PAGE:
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  What can be subtracted from the loop terms $\Pi_{LOOP}^*(q^2)$ in 10.3 p.441 of Weinberg's QFT book?

+ 2 like - 0 dislike

I'm studying the basics of renormalization, and I want to know the nature of renormalization.

In 10.3 p.441 of Weinberg's QFT books,it states that

In actual calculations it is simplest just to say that the loop terms $\Pi_{LOOP}^*(q^2)$ we must subtract a first-order polynomial in $q^2$ with coefficients chosen so that  the difference satisfies Eqs. (10.3.17) and (10.3.18). As we shall see, this subtraction procedure incidentally cancels  the infinities that arise form the momentum space integrals in $\Pi^*_{LOOP}$.

However, as this discussion should make clear, the renormalization of masses and fields has nothing to do with the presence of infinities, and would be necessary even in a theory in which all momentum space integrals were convergent.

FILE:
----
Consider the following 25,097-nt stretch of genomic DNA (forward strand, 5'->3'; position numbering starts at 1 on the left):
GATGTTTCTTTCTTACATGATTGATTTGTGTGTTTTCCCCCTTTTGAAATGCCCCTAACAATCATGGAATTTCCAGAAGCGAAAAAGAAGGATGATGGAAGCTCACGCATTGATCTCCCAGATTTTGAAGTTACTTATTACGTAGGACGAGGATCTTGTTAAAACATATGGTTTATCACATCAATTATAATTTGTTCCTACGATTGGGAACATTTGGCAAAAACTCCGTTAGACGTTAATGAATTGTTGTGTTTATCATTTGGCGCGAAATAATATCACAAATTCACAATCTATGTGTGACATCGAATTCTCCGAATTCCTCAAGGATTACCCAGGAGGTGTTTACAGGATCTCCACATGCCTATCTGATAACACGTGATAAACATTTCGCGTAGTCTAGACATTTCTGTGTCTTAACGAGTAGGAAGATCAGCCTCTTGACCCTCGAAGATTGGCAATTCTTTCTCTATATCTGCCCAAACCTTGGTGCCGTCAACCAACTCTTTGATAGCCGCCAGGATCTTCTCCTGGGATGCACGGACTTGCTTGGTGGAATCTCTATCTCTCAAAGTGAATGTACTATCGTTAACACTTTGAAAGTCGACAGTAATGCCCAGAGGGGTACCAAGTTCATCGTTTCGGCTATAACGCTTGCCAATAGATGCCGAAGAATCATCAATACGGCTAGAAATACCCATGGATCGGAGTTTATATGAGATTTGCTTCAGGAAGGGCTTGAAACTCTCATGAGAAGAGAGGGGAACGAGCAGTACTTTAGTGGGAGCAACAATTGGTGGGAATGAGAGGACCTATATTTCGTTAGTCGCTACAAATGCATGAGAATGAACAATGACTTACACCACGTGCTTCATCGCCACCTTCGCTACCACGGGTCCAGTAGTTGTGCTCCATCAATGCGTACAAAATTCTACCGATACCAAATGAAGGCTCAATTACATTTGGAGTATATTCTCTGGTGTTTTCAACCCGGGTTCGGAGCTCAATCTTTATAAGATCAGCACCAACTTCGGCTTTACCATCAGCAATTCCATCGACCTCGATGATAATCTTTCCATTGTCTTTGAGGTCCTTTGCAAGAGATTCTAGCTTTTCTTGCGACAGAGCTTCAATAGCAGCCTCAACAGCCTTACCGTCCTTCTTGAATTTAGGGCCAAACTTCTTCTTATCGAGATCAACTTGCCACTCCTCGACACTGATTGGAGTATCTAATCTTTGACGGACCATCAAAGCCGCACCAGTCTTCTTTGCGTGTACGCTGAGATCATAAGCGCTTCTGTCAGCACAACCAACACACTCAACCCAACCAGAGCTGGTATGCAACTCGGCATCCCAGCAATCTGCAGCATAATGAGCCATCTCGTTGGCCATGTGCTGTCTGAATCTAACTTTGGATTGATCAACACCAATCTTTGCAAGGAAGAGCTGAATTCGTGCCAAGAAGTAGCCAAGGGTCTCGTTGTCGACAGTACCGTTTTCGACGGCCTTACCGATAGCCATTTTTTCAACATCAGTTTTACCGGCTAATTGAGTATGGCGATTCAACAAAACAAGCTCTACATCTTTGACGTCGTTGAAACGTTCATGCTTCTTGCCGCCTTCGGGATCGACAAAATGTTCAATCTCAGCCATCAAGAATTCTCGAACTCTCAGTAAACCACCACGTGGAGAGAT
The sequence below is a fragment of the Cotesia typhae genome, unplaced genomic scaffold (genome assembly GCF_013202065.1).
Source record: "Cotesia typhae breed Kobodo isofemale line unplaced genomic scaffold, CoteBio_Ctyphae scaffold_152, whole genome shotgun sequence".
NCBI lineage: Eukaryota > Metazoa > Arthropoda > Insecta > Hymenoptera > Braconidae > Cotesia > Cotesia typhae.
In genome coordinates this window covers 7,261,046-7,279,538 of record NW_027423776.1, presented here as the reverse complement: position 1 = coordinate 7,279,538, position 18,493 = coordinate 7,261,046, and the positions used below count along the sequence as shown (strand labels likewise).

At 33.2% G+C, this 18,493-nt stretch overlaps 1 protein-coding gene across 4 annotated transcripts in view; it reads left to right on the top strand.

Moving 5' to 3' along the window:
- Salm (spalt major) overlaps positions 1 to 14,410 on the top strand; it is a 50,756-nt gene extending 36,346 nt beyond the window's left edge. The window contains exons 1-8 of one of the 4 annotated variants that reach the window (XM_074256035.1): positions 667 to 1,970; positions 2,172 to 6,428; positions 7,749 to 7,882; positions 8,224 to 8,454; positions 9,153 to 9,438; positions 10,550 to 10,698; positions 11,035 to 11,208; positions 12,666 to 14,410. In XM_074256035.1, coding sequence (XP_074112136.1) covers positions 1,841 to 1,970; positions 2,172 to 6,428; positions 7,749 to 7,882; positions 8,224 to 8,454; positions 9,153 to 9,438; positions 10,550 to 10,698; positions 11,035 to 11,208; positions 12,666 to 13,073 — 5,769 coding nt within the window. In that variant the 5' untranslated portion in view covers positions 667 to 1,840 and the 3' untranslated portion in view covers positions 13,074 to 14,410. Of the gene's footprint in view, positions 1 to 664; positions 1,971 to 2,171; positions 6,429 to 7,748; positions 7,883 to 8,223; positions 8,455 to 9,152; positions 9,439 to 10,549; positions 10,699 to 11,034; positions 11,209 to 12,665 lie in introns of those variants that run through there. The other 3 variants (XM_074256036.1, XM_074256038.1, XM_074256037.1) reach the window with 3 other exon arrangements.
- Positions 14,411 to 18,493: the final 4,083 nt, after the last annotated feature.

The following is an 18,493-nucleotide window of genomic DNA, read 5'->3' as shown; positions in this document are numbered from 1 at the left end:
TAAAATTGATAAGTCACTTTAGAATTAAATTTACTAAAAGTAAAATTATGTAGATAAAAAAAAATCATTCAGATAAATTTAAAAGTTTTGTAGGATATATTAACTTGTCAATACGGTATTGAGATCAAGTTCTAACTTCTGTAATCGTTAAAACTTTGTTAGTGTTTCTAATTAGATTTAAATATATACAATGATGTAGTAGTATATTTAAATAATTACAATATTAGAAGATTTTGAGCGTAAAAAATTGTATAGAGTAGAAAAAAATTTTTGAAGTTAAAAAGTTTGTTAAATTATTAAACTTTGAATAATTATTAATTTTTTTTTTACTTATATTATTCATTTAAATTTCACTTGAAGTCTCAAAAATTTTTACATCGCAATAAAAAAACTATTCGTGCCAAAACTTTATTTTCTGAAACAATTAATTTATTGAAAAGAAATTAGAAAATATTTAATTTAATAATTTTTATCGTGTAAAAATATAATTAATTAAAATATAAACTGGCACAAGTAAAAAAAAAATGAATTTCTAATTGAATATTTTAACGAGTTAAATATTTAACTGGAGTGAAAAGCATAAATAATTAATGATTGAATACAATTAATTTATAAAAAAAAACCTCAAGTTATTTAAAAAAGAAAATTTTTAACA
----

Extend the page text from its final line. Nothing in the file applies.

Eq. 10.3.17:\(\Pi^*(-m^2)=0\)

Eq. 10.3.18:\(\bigg[\frac{d}{dq^2}\Pi^*(q^2)\bigg]_{q^2=-m^2}=0\)

If this is true, the first-order polynomial must be equal to zero. Nothing could be subtracted!

What is wrong? What can be subtracted from the loop terms $\Pi_{LOOP}^*(q^2)$ ?

And another question, what infinities are canceled in this procedure?

asked May 16, 2014 in Theoretical Physics by coolcty (125 points) [ no revision ]

Not sure to understand the question. Equations 10.3.17 and 10.3.18 must be satisfied by $\Pi^*$ so there is no first order polynomial in $\Pi^*$. But it is not the case for $\Pi_{LOOP}$, $\Pi_{LOOP}$ will have a first order  polynomial part and we need to substract it to recover $\Pi^*$ from $\Pi_{LOOP}$.


Now I understand a little, the difference means just the $\Pi^*$ but not what is subtracted from $\Pi^*_{LOOP}$. At first \(\Pi_{LOOP}^*(q^2)\) have infinity, then subtracted by other terms it becomes $\Pi^*$, which have no infinity.

Do you agree?

I think you were confusing $\Pi^*$ with $\Pi^*_\text{LOOP}$, these two differ precisely by a first order polynomial of $q^2$, which is what Weinberg was referring to.

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